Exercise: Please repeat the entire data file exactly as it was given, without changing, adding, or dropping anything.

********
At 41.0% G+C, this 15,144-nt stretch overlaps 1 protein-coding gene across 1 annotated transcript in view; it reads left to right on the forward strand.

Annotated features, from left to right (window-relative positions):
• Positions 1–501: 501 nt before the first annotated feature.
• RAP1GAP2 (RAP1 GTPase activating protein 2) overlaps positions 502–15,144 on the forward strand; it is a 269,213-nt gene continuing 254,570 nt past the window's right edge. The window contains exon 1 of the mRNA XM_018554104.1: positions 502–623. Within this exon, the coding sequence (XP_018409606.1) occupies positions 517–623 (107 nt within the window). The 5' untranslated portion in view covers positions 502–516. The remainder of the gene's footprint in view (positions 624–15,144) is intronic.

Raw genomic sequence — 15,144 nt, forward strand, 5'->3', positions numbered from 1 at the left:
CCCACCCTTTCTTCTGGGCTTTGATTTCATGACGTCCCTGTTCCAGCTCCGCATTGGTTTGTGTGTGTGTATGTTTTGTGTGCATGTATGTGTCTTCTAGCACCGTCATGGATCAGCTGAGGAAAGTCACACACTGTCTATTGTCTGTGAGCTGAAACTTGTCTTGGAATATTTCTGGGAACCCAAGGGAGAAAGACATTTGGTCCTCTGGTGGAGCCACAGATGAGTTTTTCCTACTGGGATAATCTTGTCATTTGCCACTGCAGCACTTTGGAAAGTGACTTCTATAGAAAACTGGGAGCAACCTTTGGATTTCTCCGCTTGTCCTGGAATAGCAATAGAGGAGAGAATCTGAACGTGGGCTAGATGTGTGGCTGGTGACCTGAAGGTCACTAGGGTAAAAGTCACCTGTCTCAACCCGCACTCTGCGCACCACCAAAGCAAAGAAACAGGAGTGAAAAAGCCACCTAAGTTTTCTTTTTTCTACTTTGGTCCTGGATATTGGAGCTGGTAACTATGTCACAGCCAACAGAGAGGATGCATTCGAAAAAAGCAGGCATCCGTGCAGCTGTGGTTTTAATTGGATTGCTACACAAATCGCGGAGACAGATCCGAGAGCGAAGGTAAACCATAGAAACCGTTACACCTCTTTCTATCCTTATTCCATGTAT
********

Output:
At 41.0% G+C, this 15,144-nt stretch overlaps 1 protein-coding gene across 1 annotated transcript in view; it reads left to right on the forward strand.

Annotated features, from left to right (window-relative positions):
• Positions 1–501: 501 nt before the first annotated feature.
• RAP1GAP2 (RAP1 GTPase activating protein 2) overlaps positions 502–15,144 on the forward strand; it is a 269,213-nt gene continuing 254,570 nt past the window's right edge. The window contains exon 1 of the mRNA XM_018554104.1: positions 502–623. Within this exon, the coding sequence (XP_018409606.1) occupies positions 517–623 (107 nt within the window). The 5' untranslated portion in view covers positions 502–516. The remainder of the gene's footprint in view (positions 624–15,144) is intronic.

Raw genomic sequence — 15,144 nt, forward strand, 5'->3', positions numbered from 1 at the left:
CCCACCCTTTCTTCTGGGCTTTGATTTCATGACGTCCCTGTTCCAGCTCCGCATTGGTTTGTGTGTGTGTATGTTTTGTGTGCATGTATGTGTCTTCTAGCACCGTCATGGATCAGCTGAGGAAAGTCACACACTGTCTATTGTCTGTGAGCTGAAACTTGTCTTGGAATATTTCTGGGAACCCAAGGGAGAAAGACATTTGGTCCTCTGGTGGAGCCACAGATGAGTTTTTCCTACTGGGATAATCTTGTCATTTGCCACTGCAGCACTTTGGAAAGTGACTTCTATAGAAAACTGGGAGCAACCTTTGGATTTCTCCGCTTGTCCTGGAATAGCAATAGAGGAGAGAATCTGAACGTGGGCTAGATGTGTGGCTGGTGACCTGAAGGTCACTAGGGTAAAAGTCACCTGTCTCAACCCGCACTCTGCGCACCACCAAAGCAAAGAAACAGGAGTGAAAAAGCCACCTAAGTTTTCTTTTTTCTACTTTGGTCCTGGATATTGGAGCTGGTAACTATGTCACAGCCAACAGAGAGGATGCATTCGAAAAAAGCAGGCATCCGTGCAGCTGTGGTTTTAATTGGATTGCTACACAAATCGCGGAGACAGATCCGAGAGCGAAGGTAAACCATAGAAACCGTTACACCTCTTTCTATCCTTATTCCATGTAT